Deceptive Equivalences: Why Six of One Does Not Equal Half a Dozen of the Other
I saw this billboard campaign at Bond Street the other day (at 0608 in the morning, as you can see from the Central Line’s helpful info board). It really struck me as being politically insidious, and not just because it was promoting The Economist. The basic premise is, as you can see, one billboard with a list of reasons why social media should not be censored, and another with reasons why it should. The fact that we’re even having this debate is worrying enough; however, what I is think is important is not the content (which you can’t even see on my photo), but the form of the advertisement.
Let’s think about what one’s reaction to this advert might be. As you make your half-asleep way to work, this advert would seem to imply a set of finely-balanced political scales, each with the same ‘amount’ of merit. This is the only possible way to read it, of course: it seems doubtful that the advertising regulators would allow an advertising campaign that came out on one side or another of a dicey political debate. The advert necessarily implies that there is as much logical reason to be in favour of censorship as against it.
We can see that the advert promotes a specific physical figuration of political discourse: that of the balanced scales. Even the colour scheme reinforces the essential equivalency of the two billboards: the two arguments are opposite, yes, but each is also an equivalent tracing of the other. How, then, does ideology figure in this conceit? For there are undoubtedly people who hold views either for or against social media censorship. Really, it comes down to a question of where one ‘stands’ (to use the billboard’s own term). Of course, where one stands in the immediate context of this advert is entirely arbitrary: more often than not, where one stands on the tube platform is dictated by finding a space between other people. Taking a ‘stance’, then, becomes a product of a negative and childish wish to differentiate oneself from others around one: it is impolite, an attempt to engineer an advantage through sly and insincere means.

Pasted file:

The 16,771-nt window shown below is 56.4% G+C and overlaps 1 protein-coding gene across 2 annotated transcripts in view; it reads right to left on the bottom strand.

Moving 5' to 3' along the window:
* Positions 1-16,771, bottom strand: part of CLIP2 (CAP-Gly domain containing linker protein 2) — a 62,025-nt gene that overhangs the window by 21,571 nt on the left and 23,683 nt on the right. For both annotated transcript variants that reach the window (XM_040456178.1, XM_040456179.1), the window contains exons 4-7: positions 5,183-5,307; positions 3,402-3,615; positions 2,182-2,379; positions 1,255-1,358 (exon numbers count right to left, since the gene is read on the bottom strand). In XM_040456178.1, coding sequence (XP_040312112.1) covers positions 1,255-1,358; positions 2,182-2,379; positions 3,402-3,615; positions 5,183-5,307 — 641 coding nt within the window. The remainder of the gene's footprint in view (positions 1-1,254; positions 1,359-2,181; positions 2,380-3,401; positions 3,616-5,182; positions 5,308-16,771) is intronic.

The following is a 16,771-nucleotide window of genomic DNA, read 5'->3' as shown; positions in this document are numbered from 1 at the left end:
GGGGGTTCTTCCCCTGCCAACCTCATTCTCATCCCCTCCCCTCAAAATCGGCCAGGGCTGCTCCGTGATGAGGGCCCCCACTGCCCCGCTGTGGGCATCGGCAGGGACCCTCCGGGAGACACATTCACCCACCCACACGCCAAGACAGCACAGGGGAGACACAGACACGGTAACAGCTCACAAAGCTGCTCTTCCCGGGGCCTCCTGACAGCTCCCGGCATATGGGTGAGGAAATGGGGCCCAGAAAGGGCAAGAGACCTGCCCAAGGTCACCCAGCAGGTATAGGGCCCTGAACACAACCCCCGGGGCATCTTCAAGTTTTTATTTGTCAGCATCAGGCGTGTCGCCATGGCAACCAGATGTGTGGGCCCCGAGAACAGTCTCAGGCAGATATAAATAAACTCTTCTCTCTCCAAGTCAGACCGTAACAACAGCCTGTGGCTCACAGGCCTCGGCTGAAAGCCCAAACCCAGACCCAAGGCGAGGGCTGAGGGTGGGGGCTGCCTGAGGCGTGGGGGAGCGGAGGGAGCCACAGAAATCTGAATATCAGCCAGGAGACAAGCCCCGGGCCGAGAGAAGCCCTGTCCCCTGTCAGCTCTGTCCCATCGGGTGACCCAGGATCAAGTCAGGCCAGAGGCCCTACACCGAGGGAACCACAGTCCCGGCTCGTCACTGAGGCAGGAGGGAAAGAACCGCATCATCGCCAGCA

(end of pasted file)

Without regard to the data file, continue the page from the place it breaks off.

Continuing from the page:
The ideal position, the billboard maintains, is somewhere in the middle. From there, we can see both sides of the political discourse clearly (unlike in my photo). We remain safe in the knowledge that no possible argument can outweigh ours, because we have none. From the middle, we can remain authentically ourselves, unlike those on the left or right, whom we can only imagine as equal and opposite mirror images of their doppelgangers. There is only one of us in the middle: no shadow self, no creeping suspicion that we might not be right after all; that all debate is pointless, that rhetoric is the only surplus value, that there is no distinct content to political convictions, just continuous points on an arbitrary scale.
I don’t believe this. I believe that certain things are better than others. I believe that the physical figuration of left-right is a means by which people are psychologically undermined into lacking the courage of their own convictions, a way of making people believe that desiring collective control of the means of production is somehow a mirror image of being anti-immigration, sending your kids to private school, and believing that striking during the Olympics should be illegal.
It’s not, it’s bloody different, it’s better.